In another development, two Americans working at a treatment center in Liberia's capital, Monrovia, have tested positive for the virus.They are a doctor and another medical worker who was helping a medical team, according to a statement yesterday from Samaritan's Purse, a nondenominational Christian international relief organization based in Boone, N.C.

The group said the doctor is Kent Brantly, MD, medical director for its Consolidated Case Management Center, and that he is being treated at its isolation center at ELWA Hospital. He is from Fort Worth, Tex. The second American is Nancy Writebol, who is employed by SIM, an international Christian mission organization headquartered in Charlotte, N.C.

Samaritan's Purse said the site where the doctor works has 20 beds and treats all Ebola patients in the greater Monrovia area. It said it takes health providers 30 minutes to suit up and another 30 minutes to go through the decontamination process.

Because the weather is hot and humid, workers face temperatures of 115°F inside the protective suits and should stay in the gear for only 60 to 90 minutes at a time. It said the gear includes boots, a surgical cap, a Tyvek suit, two sets of gloves, a "beard" to cover the neck and chin, a face mask, goggles, and a waterproof apron.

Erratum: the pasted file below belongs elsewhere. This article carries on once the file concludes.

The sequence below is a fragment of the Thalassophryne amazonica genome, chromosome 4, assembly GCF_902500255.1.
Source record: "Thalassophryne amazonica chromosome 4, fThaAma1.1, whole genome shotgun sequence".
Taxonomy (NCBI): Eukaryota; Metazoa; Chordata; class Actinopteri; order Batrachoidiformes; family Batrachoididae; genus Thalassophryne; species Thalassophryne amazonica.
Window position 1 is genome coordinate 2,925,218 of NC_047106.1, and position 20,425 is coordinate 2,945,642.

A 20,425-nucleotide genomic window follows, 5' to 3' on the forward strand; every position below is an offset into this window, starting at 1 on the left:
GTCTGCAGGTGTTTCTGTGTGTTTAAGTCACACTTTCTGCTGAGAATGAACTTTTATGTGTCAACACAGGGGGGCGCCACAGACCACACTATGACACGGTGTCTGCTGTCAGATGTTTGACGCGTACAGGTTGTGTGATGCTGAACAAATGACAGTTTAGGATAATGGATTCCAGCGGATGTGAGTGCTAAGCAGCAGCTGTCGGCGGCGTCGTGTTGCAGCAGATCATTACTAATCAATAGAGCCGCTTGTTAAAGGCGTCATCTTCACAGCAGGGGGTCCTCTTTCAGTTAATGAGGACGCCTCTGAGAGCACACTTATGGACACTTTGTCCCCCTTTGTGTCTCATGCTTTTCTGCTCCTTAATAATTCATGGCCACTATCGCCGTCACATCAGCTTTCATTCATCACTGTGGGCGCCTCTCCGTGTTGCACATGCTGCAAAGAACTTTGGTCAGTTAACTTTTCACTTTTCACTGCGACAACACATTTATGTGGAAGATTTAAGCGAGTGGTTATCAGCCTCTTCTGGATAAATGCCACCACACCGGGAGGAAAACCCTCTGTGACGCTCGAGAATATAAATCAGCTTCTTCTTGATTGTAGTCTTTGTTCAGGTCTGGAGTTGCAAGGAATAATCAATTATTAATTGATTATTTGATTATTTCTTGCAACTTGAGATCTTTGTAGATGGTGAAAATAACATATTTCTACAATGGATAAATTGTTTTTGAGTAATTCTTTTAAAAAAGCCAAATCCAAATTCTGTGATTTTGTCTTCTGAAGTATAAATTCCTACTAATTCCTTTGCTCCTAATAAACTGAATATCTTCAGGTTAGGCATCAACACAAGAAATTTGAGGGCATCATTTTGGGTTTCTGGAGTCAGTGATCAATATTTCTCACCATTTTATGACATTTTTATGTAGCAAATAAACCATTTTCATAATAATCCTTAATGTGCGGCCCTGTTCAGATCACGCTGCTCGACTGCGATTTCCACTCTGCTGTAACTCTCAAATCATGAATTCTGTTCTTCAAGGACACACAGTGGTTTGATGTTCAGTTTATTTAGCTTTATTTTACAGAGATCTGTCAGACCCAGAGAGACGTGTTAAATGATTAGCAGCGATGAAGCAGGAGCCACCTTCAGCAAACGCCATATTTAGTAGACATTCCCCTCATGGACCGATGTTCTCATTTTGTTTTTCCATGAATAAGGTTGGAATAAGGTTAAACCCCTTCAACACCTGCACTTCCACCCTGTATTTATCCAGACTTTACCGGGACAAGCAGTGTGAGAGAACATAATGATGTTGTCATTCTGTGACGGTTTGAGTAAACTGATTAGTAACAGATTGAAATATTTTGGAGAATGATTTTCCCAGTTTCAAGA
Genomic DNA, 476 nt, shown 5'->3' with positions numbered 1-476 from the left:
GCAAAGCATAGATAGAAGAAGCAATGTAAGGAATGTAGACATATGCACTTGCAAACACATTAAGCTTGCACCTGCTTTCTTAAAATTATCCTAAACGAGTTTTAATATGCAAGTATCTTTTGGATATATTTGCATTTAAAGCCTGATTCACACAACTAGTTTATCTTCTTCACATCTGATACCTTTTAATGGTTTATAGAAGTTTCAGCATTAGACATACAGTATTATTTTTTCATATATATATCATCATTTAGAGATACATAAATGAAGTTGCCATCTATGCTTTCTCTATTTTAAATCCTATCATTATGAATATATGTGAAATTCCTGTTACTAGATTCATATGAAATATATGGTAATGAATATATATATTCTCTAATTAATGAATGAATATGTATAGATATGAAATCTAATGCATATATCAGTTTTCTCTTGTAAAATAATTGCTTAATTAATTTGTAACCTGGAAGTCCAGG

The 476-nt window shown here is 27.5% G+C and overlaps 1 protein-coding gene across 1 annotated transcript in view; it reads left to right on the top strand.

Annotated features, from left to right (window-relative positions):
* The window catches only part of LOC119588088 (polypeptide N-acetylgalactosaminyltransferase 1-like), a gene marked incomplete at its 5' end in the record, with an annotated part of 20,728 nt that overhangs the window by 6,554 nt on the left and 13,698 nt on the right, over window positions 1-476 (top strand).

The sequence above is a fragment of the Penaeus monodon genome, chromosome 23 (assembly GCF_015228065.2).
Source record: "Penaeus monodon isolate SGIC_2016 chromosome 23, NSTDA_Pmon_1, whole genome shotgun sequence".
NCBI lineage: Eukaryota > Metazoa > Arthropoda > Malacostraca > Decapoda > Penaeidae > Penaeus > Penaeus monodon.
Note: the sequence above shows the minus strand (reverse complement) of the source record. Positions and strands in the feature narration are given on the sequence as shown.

Brantley recognized that he had symptoms last week and immediately isolated himself, according to Samaritan's Purse.

At a media briefing today, Stephan Monroe, PhD, deputy director at the US Centers for Disease Control and Prevention's (CDC's) National Center for Emerging and Zoonotic Infectious Diseases, said the doctor is symptomatic and is in an isolation unit. He added that the doctor has been exposed to patients with EVD both in and outside of the isolation unit, and "We don't know where the exposure occurred." The other American has a fever but no other symptoms.

Both of the Americans had been working in the region before the outbreak began and both had received training about EVD prevention from Doctors without Borders (MSF), a group that has a lot of experience with Ebola outbreaks, Monroe said.